SSU Closing Keynoter Ann Handley: Slow Down and Mind the Cockroaches

By: Seth Arenstein

May 10, 2019

MarketingProfs’ chief content officer Ann Handley could feel the vibe in the ballroom of the Marriott Marquis Atlanta. After 2-and-a-half days of The Social Shake-Up 2019, attendees were primed and ready for her closing keynote speech.

Clad in a light-brown suit adorned with a delft pottery pattern and matching shoes that prompted many attendees to tweet that she was “best dressed,” Handley also proved to be engaging and humorous speaker. She mentioned a shaker earlier in the day asked what time she’d arrived at the show. “It feels like about 14 years ago…event years are like dog years,” she recalled onstage.

Those jokes were a good way to lead into Handley’s main message, one that she’s written about and spoken of often: with so much content being created so quickly and flying at audiences at breakneck speed, one path to success is to “slow down.”


“There’s too much going on already… audiences are inundated,” Handley said. “You know, we have to post on Instagram every day…even if we have nothing to say,” right? At this point one of Handley’s hilarious slides, went up on the screen that showed a sign in front of a Pizza Hut. “We have pizza,” the sign read. Point taken.

More Content, But is it Good?

Moreover, the pace of content creation isn’t declining, said Handley. A study conducted late last year by her company, MarketingProfs, and the Content Marketing Institute shows more than 70 percent of marketers plan to increase their content output in 2019. On the other hand, just 30 percent believe their content strategy is effective.

An issue with brand content, Handley believes, is that too much of it is “corporate-centric” and too little of it provides value to readers. It feels like brands are marketing at you. The goal, she suggested, should be “to produce marketing that doesn’t feel like marketing…it should feel like friends talking” to each other…”peer to peer, not brand to target.”

For marketing content to work, Handley went on to say, it needs an element of “camaraderie…a word you hardly ever hear in marketing these days.” Consumers, she added, have a visceral reaction to brands’ content. For content to connect with consumers it must build affinity with them. They think: “‘Do I trust you?’ ‘Do I like you?’ ‘Do I see myself consistently in your content?'”

Slow-cial Media: The Story

Handley’s suggestion to slow down, a variation on “less is more” that she dubbed “slow-cial media,” is not a call to go slowly for its own sake. Nor is it a pitch to “go really slow” or ditch technology altogether. “That’s not the world we live in…that’s not realistic at all,” she said. Instead, Handley advocates producing fewer pieces of content, but “obsessing” over the fewer pieces. Doing so, she argued, will raise quality and deliver results in the long run.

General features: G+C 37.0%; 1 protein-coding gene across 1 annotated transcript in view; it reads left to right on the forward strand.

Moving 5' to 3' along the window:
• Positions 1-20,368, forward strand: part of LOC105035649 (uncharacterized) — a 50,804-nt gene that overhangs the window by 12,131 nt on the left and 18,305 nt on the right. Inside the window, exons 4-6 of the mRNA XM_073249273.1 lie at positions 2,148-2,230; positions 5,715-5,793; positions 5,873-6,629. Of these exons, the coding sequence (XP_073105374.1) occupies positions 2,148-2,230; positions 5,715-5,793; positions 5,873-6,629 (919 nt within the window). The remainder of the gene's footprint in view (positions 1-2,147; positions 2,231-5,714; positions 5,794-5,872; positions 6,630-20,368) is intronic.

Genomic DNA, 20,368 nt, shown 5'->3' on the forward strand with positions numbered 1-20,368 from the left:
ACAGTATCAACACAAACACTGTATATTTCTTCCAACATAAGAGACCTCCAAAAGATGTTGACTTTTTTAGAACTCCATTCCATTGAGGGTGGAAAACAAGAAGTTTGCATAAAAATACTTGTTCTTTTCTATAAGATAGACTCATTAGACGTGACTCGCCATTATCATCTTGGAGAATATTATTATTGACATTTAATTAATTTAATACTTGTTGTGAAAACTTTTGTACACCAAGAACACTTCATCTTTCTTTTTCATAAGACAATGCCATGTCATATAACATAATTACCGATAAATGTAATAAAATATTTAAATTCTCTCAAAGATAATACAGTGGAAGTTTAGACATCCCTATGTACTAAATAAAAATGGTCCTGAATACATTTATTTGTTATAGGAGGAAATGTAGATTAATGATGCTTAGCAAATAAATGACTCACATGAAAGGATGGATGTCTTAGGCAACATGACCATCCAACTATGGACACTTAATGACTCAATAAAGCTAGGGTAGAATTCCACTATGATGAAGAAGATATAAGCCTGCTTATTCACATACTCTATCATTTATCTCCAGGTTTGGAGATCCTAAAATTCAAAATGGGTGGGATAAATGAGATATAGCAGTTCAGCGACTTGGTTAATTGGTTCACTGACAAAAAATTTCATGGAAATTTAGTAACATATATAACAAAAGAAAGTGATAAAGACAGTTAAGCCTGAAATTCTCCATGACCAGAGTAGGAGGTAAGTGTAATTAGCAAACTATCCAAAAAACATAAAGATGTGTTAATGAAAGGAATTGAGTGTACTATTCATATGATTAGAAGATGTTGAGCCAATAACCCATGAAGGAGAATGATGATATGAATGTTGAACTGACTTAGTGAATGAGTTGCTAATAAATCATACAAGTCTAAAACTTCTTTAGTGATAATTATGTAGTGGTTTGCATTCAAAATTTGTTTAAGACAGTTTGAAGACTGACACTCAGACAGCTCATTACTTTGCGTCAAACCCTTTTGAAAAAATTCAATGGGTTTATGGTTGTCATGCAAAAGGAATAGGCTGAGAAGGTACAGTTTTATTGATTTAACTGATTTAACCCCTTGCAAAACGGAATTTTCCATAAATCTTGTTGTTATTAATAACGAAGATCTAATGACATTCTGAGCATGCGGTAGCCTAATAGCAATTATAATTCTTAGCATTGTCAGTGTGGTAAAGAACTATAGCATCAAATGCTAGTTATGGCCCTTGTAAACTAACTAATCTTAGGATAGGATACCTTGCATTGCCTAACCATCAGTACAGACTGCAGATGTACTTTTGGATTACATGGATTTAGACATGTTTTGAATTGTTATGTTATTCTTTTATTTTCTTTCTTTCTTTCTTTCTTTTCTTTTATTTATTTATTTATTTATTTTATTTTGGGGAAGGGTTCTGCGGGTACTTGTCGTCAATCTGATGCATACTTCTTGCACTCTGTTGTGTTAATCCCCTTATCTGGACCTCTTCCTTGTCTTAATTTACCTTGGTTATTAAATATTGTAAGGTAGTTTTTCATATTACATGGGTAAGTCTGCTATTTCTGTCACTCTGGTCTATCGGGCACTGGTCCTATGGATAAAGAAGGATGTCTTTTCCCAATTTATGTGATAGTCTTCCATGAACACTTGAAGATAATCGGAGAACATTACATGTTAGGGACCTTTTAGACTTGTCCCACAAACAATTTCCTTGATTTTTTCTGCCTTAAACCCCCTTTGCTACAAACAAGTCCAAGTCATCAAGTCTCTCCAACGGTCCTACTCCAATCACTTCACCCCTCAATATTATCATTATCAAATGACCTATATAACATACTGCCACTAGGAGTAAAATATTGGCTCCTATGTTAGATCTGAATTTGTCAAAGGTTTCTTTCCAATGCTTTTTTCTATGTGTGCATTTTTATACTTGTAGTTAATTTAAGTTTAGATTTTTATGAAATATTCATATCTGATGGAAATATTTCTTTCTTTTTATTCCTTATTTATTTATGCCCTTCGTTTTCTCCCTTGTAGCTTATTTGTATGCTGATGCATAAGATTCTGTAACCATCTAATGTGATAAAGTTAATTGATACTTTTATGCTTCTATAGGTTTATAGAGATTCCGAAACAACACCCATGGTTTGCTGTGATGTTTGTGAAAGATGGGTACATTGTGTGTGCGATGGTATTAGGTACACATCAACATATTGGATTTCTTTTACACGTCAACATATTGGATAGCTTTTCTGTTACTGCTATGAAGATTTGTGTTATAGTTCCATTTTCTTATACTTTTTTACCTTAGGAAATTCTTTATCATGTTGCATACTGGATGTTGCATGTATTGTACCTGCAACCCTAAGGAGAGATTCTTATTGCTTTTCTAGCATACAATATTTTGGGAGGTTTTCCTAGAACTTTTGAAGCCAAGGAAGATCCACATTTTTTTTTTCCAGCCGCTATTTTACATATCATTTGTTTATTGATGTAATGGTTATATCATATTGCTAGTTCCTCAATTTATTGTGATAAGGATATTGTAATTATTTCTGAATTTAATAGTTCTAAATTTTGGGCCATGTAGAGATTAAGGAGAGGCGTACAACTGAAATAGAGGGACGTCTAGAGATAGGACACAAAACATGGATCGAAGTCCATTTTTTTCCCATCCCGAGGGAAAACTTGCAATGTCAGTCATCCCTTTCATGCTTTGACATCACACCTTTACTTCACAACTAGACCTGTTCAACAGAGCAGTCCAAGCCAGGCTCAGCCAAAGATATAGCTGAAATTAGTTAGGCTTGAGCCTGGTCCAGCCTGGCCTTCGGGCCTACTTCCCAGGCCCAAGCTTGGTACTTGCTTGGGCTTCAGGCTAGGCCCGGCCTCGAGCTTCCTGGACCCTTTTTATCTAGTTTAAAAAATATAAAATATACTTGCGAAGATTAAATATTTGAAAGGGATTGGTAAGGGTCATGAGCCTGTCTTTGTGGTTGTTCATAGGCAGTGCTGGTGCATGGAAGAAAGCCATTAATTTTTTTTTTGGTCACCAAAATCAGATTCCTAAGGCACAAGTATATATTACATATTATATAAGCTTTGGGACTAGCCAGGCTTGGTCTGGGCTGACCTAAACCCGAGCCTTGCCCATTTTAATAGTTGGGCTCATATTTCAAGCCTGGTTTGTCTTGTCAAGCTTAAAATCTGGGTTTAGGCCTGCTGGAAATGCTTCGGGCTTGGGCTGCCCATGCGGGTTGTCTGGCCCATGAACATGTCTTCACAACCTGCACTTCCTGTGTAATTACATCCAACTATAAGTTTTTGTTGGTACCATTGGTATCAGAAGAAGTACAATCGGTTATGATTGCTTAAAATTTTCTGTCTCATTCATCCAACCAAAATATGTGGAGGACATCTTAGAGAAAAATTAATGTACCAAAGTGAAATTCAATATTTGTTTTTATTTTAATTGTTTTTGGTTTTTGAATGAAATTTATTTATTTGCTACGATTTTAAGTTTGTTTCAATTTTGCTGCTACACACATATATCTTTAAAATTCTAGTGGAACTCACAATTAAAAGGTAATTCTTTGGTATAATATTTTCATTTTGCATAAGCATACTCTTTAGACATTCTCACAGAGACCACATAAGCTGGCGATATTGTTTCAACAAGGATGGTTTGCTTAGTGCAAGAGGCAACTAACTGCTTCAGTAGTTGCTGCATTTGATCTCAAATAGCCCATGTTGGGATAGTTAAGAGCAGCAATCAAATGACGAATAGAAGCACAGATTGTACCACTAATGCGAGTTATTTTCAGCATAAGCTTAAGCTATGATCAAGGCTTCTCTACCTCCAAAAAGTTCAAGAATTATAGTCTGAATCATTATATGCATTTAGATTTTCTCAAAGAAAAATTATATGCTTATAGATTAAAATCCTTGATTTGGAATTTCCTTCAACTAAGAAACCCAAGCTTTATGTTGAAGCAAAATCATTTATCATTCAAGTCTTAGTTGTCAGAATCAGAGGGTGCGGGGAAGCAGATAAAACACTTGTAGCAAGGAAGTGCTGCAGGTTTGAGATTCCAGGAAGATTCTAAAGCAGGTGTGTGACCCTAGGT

The first part of content to obsess over, she said, is  story creation. You want to create “a refreshingly real story,” she said, suggesting that creators slow down while telling it. She told of the Bronx Zoo’s Valentine’s Day stunt where people could name a cockroach after a loved one or a “slimy ex.” The Zoo has a collection of 10,000 Madagascar Hissing Cockroaches. It’s been mounting this stunt since 2011.

Refreshing The Story

By contrast, the El Paso Zoo, a much smaller venue than the massive Bronx Zoo, loved its counterpart’s campaign. What El Paso has instead of roaches, is meerkats. And to meerkats, roaches are tantamount to filet mignon. So El Paso started “Quit Bugging Me,” allowing people to name roaches after their ex. The roaches, freeze-dried, no less, were later fed to hungry meerkats on Valentine’s Day.

El Paso live streamed the feeding, Handley said. She also reported that 6,000 people, including those from nine countries overseas, joined the fun. One tweeter asked if he could name a roach after his mother-in-law.

Handley liked that El Paso communicators took the story slowly. They teased out the stunt, using Facebook posts, from Feb. 4-18, including creating 11 videos. “The story was strong enough to be told over time…and they were strategic about it,” she said. She also appreciated how El Paso “told a human story [about people not enjoying Valentine’s Day]…although in a light way.”

 Slow-cial: The Voice

Another target for obsession, Handley said, concerns voice. Lose “that marketing voice…make it sound like you,” she urged. When writing,  she’s “constantly thinking” about “the tell,” a term she adopts from poker.

In writing, said Handley, the tell can be gleaned in elements of the writer’s voice. “If someone covers up your byline, they still should be able to know that you wrote” the content…”they should know your voice…I want everything I write to sound like me…on Twitter, Facebook and Instagram.”

A tip for developing your voice: be more specific. Instead of writing “‘a dog,’ write ‘a Cocker Spaniel’ or give the dog a name,” she said.

Handley also urged attendees to use newsletters for marketing, not just as a distribution channel, by slowing down and concentrating on the “letter” in newsletter. She mentioned billionaire investor Warren Buffett, “The Oracle of Omaha” who writes an annual letter to shareholders. The letters are acclaimed for their wisdom, but also for the jokes, lessons and stories Buffett inserts. His secret, Handley revealed, is that he thinks of his sister Doris while writing. “He literally writes to one subscriber,” she said. Not a bad lesson.

Seth Arenstein is editor of PRNEWS. Follow him: @skarenstein

At The Social Shake-Up